a pit is formed either by the dissolution of the intermetallics or by their undermining and
eventual release from the surface as the surrounding matrix is dissolved .
In order to study the pitting corrosion associated with individual particles which are usually
0.1 - 20 µm in diameter , analysis techniques with a spatial resolution similar or superior
than the particle size is required [16–19]. A combination of surface specific scanning electron
microscopy (SEM), Auger electron spectroscopy (AES) and scanning Auger microscopy
(SAM) techniques, in addition to a bulk analysis technique, energy dispersive x-ray
spectroscopy (EDX), has previously been shown to provide a great deal of understanding
about the corrosion process surrounding second phase particles in multiple metal systems
The aim of this work was to investigate the corrosion processes associated with individual
second phase particles in A7075-T6 over the course of an immersion experiment and to
monitor the initiation of corrosion accompanying particles of varying copper concentration to
study the effects of galvanic couple with the alloy matrix.
A sample 1 cm2 of AA7075-T6 was wet ground with silicon carbide papers and then polished
to a 1 μm finish using diamond paste. Afterwards it was rinsed in deionised water. The metal
coupon was stored wrapped in aluminium foil in a desiccator prior to and in between
analyses. Intermetallics were identified using reflected light microscopy and marked using an
arrangement of Vickers microhardness indentations. This enabled the intermetallics to be
relocated for further analysis. EDX was performed on a range of intermetallics to determine
their bulk composition and three intermetallics were chosen for the study of localised
corrosion phenomena. These three were selected as each had a different composition, with an
increasing copper content, representing two common particle compositions and another less
common constituent particle type.
A solution of potassium chloride, 3.5 wt.%, pH 7, was produced from high purity KCl
(purchased from Sigma Aldrich) and ultra-pure water. The sample of AA7075 was immersed,
analysis face up, in the KCl solution for time periods of 0, 0.25, 0.75, 2, 4, 8 and 16 hours,
cumulative. At each time step a fresh corrosive solution was used. The same intermetallics
were repeatedly located and analysed after each time period. Following immersion, the
surface was rinsed with deionised water before being analysed by AES and EDX. AES and
SAM were performed prior to EDX to minimise the possibility of hydrocarbon contamination
depositing onto the intermetallics before surface analysis.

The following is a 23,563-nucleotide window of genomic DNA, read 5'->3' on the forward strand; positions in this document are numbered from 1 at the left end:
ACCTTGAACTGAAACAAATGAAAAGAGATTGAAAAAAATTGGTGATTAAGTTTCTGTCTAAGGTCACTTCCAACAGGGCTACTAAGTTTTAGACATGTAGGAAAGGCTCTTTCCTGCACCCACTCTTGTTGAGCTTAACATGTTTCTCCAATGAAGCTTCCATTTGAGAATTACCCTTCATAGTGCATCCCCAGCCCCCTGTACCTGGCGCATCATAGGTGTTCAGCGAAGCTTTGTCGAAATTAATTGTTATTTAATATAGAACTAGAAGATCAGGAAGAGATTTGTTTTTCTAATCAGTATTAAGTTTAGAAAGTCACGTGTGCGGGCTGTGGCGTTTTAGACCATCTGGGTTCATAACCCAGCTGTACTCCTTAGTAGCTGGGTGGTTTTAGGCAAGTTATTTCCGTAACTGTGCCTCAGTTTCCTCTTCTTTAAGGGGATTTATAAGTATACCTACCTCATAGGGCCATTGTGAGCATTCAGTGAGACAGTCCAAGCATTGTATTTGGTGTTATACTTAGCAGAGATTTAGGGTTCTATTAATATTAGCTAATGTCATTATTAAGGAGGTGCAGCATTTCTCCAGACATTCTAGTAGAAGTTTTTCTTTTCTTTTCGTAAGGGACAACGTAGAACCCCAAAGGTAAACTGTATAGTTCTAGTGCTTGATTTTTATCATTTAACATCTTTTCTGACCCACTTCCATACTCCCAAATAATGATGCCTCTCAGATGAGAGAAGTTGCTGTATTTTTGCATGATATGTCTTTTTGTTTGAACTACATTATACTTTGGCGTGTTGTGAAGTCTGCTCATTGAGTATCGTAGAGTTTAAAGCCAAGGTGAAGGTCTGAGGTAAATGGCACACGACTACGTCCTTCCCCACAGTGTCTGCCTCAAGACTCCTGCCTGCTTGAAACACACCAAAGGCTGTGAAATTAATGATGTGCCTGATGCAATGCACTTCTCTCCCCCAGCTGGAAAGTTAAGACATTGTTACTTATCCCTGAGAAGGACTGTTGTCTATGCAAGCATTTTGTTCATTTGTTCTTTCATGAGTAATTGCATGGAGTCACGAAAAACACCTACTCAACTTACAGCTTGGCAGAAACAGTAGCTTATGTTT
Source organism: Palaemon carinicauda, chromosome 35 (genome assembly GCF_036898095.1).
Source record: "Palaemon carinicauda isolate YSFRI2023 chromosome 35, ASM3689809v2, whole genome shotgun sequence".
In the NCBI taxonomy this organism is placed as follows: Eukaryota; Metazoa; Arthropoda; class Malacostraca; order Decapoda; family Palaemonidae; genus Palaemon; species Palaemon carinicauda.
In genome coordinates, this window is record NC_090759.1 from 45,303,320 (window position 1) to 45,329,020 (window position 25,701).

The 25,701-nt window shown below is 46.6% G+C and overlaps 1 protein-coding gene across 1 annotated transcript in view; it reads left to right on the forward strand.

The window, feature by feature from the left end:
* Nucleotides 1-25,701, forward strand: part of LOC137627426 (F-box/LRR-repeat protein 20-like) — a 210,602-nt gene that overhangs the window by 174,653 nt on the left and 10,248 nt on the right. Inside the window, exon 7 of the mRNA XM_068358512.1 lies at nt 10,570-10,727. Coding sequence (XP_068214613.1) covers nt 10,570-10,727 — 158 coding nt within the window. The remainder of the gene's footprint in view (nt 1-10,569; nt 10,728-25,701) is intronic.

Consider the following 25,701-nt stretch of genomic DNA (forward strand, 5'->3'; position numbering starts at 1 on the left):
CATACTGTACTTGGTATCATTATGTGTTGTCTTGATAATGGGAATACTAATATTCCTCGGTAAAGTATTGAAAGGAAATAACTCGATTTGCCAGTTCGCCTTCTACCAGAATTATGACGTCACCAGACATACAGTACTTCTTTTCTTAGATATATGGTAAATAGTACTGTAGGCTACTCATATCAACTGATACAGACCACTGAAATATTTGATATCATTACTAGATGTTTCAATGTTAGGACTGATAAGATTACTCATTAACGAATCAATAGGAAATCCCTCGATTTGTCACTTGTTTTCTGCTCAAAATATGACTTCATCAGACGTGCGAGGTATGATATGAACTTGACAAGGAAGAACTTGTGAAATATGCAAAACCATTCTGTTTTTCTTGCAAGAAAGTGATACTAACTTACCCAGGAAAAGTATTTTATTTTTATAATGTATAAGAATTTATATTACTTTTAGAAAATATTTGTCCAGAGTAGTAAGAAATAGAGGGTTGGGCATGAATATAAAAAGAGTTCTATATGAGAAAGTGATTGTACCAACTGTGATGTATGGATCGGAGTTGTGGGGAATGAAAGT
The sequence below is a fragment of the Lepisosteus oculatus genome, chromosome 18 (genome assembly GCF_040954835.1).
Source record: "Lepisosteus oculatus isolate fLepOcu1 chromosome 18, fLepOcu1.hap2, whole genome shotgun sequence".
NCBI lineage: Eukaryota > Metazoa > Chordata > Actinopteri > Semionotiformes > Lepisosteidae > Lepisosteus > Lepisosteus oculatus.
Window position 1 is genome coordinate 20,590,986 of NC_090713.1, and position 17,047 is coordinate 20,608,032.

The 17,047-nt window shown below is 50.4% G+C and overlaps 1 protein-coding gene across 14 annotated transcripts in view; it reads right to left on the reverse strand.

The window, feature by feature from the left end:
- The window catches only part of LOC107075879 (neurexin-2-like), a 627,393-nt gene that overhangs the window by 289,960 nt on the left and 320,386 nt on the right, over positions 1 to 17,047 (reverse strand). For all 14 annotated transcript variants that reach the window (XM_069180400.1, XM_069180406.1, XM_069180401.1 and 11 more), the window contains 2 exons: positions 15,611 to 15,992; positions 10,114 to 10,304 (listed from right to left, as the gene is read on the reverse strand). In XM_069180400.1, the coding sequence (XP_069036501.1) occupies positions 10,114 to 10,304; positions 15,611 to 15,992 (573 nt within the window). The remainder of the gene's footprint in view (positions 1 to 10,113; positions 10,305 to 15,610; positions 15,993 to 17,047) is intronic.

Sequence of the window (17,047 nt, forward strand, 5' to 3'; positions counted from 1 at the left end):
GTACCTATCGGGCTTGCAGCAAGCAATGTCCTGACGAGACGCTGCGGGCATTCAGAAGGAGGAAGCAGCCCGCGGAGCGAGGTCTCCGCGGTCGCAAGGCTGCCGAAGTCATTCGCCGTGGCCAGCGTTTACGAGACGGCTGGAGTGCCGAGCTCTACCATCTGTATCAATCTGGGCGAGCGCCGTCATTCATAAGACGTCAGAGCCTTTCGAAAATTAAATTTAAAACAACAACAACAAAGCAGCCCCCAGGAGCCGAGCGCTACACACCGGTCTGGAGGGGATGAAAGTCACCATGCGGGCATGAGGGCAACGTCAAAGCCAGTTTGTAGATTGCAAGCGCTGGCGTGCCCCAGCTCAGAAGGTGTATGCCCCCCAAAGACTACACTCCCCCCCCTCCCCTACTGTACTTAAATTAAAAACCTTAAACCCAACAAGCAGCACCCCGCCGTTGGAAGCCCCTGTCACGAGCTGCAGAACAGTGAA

The investigation was performed using a scanning Auger microscope (MICROLAB 350,
Thermo Scientific, UK) fitted with an integral Thermo Scientific EDX detector. This
configuration enables the acquisition of both SAM and EDX maps from the same region of
the surface, without the need to reposition or relocate the specimen. A primary electron beam
energy of 10 keV was used for the acquisition of point Auger spectra and a beam energy of
15 keV was used for the acquisition of EDX spectra and SAM maps. The beam current for
AES and EDX spectral acquisition was 5 nA. The analysis conditions resulted in spatial
resolutions of ~40 nm in AES and ~1 μm in EDX. The depth of analysis for AES is <10 nm
resulting in information from the surface of the sample while the analysis depth of EDX is ~1
μm resulting in more bulk information. AES survey spectra were collected over an energy
range of 20 - 1800 eV and recorded with a retard ratio of 4. SAM maps were recorded with a
retard ratio of 2.8 to increase sensitivity. 128 x 128 pixel SAM images and 256 x 256 EDX
maps were produced for each of the elements present at the surface and in the bulk alloy
respectively. For each of the intermetallics these typically included maps for: aluminium,
magnesium, zinc, silicon, iron, copper, oxygen and chromium.
To remove the hydrocarbon contamination left on the surface after polishing the sample
surface was argon ion sputtered with a beam energy of 1 keV and a sample current density of
0.05 μA cm-2. Sputtering was not repeated during the experiment in order to avoid the
removal of corrosion products or aggressive ions at the surface. Topographic effects in the
SAM maps were reduced by mapping the ratio (P-B)/(P+B) of each transition where: P is the
intensity of the Auger peak and B is the intensity of the background. Thermo Scientific’s
Avantage V4.87 data system was used for acquiring and processing the Auger data and the
Noran System Seven was used for acquiring and processing the EDX data. EDX data was
quantified using a Phi-Rho-Z correction method of the integrated peak areas.
Following 16 hours of immersion, each of the studied intermetallics was cross sectioned
using focussed ion beam (FIB) milling. Milling was performed using a dual-beam FIB
microscope (FEI nano-Nova) with a beam current of <3 nA and a beam energy of 20 keV.
The post milled intermetallics were then imaged using a scanning electron microscope (JEOL
JSM-7100F) with a beam energy of 15 keV.
Scanning Kelvin probe force microscopy (SKPFM) was performed using an AFM (Bruker